Award Name : National Medal of Science
Year of Award : 1979
Award for : Engineering
Location : Salt Lake City, Utah, United States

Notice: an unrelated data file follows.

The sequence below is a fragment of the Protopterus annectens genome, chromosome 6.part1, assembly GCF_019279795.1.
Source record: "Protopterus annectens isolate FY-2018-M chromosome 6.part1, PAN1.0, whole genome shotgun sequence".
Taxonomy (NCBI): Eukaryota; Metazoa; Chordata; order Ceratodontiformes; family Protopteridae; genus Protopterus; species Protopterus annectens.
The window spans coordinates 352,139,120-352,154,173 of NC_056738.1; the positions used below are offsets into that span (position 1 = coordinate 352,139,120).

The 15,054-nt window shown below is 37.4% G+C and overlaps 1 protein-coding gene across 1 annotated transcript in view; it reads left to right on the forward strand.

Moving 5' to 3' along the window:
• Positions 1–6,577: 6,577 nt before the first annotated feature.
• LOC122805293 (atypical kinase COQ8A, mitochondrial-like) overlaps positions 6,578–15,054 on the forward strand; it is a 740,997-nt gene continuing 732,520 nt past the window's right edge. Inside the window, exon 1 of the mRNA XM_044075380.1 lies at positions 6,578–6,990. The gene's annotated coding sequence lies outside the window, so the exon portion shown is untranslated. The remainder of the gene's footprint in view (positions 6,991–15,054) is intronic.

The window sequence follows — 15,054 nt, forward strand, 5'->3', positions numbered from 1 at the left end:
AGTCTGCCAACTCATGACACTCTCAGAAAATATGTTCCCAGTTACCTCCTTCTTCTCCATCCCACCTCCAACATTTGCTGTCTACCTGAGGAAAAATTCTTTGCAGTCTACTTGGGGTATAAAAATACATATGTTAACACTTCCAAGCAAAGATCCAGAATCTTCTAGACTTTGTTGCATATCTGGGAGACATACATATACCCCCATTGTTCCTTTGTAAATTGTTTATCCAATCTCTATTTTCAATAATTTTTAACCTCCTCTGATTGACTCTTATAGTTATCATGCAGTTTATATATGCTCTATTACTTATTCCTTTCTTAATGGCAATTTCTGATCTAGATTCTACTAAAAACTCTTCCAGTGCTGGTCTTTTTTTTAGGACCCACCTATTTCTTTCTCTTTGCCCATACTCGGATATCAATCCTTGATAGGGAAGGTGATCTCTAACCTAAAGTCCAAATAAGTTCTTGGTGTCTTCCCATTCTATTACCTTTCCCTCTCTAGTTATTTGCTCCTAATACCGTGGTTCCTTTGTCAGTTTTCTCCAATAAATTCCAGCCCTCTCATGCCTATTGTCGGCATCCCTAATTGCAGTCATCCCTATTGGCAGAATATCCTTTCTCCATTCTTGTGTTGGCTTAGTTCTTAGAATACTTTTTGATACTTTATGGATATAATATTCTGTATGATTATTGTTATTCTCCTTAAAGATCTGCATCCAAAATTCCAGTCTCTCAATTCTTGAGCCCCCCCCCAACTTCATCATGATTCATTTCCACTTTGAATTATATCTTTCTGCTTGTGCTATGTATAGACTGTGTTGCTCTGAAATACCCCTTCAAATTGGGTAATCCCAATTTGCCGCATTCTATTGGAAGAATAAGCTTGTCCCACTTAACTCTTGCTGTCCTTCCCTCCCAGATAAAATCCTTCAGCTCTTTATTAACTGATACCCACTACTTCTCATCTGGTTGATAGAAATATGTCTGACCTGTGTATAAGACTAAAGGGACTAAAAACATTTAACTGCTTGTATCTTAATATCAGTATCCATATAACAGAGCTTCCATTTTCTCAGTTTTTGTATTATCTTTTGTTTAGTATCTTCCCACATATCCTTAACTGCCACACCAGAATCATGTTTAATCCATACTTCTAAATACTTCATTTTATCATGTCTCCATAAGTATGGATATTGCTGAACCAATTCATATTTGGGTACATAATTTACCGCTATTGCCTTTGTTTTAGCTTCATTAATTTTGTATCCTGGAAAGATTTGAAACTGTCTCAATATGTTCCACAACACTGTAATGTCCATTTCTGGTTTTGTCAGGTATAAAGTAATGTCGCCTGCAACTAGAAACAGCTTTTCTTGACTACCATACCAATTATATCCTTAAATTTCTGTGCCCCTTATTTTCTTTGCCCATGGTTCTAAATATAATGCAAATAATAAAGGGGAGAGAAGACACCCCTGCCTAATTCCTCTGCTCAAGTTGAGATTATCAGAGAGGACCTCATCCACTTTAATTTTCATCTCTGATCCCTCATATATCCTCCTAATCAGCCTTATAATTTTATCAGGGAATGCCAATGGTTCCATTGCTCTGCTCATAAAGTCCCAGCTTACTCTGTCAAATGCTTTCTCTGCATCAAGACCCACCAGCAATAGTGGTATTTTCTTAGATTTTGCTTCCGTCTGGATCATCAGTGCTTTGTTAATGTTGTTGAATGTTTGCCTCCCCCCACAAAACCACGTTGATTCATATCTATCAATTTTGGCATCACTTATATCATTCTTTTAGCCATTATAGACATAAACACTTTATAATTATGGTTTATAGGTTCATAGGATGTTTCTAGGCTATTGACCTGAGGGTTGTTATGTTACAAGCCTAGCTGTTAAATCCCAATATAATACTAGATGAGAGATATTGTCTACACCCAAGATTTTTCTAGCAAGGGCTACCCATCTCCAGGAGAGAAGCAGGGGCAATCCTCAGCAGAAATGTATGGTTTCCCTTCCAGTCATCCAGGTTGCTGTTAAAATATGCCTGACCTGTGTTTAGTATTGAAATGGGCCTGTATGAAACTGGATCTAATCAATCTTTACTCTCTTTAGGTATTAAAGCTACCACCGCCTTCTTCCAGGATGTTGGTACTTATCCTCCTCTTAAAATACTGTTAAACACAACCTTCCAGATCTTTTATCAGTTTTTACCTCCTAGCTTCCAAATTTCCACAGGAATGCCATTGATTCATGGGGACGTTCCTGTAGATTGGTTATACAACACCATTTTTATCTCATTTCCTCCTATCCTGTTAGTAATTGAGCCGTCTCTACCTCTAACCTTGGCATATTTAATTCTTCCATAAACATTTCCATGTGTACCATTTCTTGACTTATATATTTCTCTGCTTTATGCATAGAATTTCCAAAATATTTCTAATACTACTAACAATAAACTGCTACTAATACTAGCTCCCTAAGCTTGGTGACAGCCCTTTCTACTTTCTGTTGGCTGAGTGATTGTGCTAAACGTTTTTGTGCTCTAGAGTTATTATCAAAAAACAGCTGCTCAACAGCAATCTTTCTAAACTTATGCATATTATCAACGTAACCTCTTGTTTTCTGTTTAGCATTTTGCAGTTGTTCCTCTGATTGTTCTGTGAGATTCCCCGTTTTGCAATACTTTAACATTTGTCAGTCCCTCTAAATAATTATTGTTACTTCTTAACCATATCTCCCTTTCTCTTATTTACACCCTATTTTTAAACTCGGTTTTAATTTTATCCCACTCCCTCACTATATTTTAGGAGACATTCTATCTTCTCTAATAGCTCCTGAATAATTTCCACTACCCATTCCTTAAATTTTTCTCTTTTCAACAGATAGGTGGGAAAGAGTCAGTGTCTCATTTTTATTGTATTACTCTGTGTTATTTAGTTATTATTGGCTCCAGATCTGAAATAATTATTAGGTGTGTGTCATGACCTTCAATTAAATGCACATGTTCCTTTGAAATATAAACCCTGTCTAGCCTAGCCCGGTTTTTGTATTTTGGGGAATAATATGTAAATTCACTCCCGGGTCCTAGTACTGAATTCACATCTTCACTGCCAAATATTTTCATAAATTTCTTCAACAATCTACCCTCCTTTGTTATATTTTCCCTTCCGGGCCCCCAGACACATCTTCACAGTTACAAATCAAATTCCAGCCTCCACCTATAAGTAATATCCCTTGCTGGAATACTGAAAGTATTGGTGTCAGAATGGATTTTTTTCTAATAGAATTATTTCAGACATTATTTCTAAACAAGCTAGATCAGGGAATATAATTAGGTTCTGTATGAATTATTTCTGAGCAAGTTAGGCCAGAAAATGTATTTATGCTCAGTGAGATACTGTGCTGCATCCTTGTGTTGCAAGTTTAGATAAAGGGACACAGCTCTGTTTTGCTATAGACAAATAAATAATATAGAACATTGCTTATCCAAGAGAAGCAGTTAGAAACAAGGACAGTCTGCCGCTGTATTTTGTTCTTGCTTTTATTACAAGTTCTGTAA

Simon Ramo is an American physicist, engineer, and business leader. He led development of microwave and missile technology and is sometimes known as the father of the intercontinental ballistic missile (ICBM). He was born on May 7, 1913 in Salt Lake City, Utah. He entered the University of Utah at the age of 16, and earned a B.S. in Electrical Engineering. By 1936, at the age of twenty-three he had earned dual Ph.D. degrees from Caltech in Physics and Electrical Engineering. From 1936 until 1946 he led electronics research at General Electric. He became globally recognized as a leader in microwave research and headed the development of GE’s Electron microscope. He also published textbooks on Fields and Waves in Modern Radio (1944) and Introduction to Microwaves (1945). While working for General Electric as a scientist, he pioneered the use of microwave electronics and was awarded the National Medal of Science by President Jimmy Carter.